BRIEF DESCRIPTION OF THE DRAWINGS

The invention may best be understood by referring to the following description and accompanying drawings that are used to illustrate embodiments of the invention. In the drawings:

FIG. 1A illustrates a SONET OC-12 BLSR ring carrying exemplary traffic according to the prior art.

FIG. 1B illustrates the concatenation configuration for all of the sub-spans of FIG. 1A

FIG. 2 illustrates a centralized scheme for generating and distributing the network element and ring network information according to the prior art.

FIG. 3A illustrates an OC-12 line switched ring with exemplary heterogeneous concatenations according to one embodiment of the invention.

FIG. 3B illustrates the concatenation configuration of each of both the working and protecting channels of both of the sub-spans of span 340 according to one embodiment of the invention.

FIG. 3C illustrates the concatenation configuration of each of both the working and protecting channels of both of the sub-spans of span 350 according to one embodiment of the invention.

FIG. 3D illustrates the concatenation configuration of each of both the working and protecting channels of both of the sub-spans of span 360 according to one embodiment of the invention.

FIG. 3E illustrates the concatenation configuration of each of both the working and protecting channels of both of the sub-spans of span 370 according to one embodiment of the invention.

FIG. 4 is a blow up of a ring network according to one embodiment of the invention.

FIG. 5 illustrates an exemplary implementation of a ring network that provides for different connection configurations on a per sub-span basis without mirroring according to one embodiment of the invention.

FIG. 6A is a block diagram illustrating an exemplary implementation of a network element according to one embodiment of the invention.

FIG. 6B illustrates an expanded view of an exemplary implementation of one of the protection group manager(s) 630 of FIG. 6A according to one embodiment of the invention.

FIG. 7 is a flow diagram illustrating the various paths through which the port of a node is programmed according to one embodiment of the invention.

FIG. 8 illustrates an exemplary distributed scheme for generating and distributing network element and ring network information according to one embodiment of the invention.

DETAILED DESCRIPTION OF THE INVENTION

In the following description, numerous specific details are set forth to provide a thorough understanding of the invention. However, it is understood that the invention may be practiced without these specific details. In other instances, well-known circuits, structures and techniques have not been shown in detail in order not to obscure the invention.

The techniques shown in the figures can be implemented using hardware code, and/or data stored and executed on computers and/or network elements. Such devices store and/or communicate (internally and with other such devices over the network) code and/or data using machine-readable media, such as magnetic disks; optical disks; random access memory; read only memory; flash memory devices; electrical, optical, acoustical or other form of propagated signals (e.g., carrier waves, infrared signals, lasers, digital signals, etc.); etc. Of course, one or more parts of the invention may be implemented using any combination of software, firmware, and/or hardware.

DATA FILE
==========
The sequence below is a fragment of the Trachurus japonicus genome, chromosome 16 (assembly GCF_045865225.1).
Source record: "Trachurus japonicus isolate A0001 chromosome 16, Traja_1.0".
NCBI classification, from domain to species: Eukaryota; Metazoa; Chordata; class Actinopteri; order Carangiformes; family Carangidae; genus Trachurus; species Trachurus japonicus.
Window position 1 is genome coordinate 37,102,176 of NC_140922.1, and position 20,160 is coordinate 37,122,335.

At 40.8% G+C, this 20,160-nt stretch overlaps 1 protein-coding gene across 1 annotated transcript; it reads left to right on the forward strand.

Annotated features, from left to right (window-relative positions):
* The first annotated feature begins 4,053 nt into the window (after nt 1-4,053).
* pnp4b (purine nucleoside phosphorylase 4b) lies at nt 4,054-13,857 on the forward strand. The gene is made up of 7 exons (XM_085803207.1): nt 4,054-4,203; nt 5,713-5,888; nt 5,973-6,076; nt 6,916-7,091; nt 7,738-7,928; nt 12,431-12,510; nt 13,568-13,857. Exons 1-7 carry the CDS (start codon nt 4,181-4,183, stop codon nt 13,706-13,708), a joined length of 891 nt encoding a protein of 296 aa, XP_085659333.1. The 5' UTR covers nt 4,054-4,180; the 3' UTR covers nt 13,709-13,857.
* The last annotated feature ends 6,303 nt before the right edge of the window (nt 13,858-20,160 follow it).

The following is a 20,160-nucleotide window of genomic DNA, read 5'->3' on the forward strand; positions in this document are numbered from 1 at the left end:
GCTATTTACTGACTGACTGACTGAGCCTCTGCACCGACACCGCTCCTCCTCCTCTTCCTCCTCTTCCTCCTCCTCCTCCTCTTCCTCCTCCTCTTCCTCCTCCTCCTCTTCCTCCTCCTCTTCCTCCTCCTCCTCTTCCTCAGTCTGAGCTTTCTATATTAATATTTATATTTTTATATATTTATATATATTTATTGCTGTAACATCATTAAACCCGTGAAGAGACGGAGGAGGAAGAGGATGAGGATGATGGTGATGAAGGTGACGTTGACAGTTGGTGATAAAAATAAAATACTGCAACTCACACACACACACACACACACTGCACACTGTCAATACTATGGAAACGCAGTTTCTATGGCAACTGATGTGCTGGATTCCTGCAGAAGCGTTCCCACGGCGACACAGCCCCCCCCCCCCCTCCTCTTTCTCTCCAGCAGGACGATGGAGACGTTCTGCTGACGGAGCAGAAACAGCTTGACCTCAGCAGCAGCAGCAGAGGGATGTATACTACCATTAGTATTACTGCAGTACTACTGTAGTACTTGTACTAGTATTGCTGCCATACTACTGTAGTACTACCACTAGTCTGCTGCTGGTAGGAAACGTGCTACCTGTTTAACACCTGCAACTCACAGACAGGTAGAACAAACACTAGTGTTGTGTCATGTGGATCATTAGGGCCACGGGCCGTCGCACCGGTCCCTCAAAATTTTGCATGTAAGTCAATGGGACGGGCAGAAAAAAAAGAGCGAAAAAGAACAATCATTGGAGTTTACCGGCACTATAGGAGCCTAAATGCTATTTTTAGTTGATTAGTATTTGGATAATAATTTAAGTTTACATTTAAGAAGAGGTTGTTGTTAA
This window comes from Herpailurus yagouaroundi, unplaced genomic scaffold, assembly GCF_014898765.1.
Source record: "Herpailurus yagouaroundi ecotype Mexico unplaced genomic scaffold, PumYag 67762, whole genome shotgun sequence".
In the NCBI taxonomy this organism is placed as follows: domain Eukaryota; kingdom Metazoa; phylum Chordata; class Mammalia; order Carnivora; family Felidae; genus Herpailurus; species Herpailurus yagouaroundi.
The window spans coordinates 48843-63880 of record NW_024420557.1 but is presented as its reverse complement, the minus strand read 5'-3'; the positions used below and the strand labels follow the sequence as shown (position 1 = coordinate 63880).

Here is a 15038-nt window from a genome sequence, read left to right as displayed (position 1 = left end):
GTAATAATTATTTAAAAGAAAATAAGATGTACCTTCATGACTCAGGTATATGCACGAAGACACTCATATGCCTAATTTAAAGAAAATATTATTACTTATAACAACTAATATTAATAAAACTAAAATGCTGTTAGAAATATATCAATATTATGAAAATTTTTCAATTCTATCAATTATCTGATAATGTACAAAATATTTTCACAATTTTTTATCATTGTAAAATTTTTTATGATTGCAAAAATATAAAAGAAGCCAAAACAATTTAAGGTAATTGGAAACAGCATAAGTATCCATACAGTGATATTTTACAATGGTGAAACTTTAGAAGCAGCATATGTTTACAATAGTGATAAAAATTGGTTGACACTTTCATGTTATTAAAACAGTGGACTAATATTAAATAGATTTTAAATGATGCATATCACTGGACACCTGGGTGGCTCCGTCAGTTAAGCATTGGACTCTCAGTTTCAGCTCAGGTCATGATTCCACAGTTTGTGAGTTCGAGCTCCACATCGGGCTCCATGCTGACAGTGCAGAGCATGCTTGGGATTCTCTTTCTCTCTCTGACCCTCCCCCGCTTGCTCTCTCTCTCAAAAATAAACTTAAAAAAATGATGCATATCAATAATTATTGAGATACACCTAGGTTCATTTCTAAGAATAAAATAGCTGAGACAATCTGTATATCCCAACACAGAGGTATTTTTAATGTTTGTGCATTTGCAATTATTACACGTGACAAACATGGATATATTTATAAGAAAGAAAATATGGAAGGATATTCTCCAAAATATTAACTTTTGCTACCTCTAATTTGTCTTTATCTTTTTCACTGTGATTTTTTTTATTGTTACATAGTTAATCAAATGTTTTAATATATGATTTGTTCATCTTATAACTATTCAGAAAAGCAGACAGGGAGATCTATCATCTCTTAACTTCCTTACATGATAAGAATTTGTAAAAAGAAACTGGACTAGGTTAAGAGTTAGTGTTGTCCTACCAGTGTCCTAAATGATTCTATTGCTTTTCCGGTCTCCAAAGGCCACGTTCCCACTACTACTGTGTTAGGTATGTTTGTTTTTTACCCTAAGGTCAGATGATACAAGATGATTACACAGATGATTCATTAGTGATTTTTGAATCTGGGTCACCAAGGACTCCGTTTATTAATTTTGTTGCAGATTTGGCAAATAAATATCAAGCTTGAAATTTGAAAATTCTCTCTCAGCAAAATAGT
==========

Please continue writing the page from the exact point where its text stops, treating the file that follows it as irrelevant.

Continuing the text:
Exemplary Application

One aspect of the invention is the implementation of different concatenation configurations with or without mirroring on a modified version of a BLSR. The level of granularity with which different concatenations can be applied is dependent on the implementation of the invention. In addition, each level of granularity can be implemented with or without mirroring (i.e., with or without the concatenation configuration on the protecting channels mirroring that on the working channels). The ability to program different concatenation configurations allows for a more optimal use of the ring network by enabling the most appropriately sized and positioned (i.e., which channels) concatenations to be used.

For example, one embodiment provides for different concatenation configurations on a per sub-span basis without mirroring. Thus, a different concatenation configuration can be used for the working and/or the protecting channels on every sub-span of the ring. In addition, both uni-directional and bidirectional circuits can be provisioned. With respect to provisioning both uni-directional and bi-directional circuits, the support for the different concatenation configurations on a per sub-span basis without mirroring allows for the provisioning those circuits, without requiring the configuring of those circuits' concatenations all the way around the ring or mirroring them in the protecting channels. Also, with respect to the provisioning of a uni-directional circuit on a given set of one or more sub-spans, the support for the different concatenation configurations on a per sub-span basis also removes the requirement for configuring that uni-directional circuit's concatenation on the opposite direction sub-spans.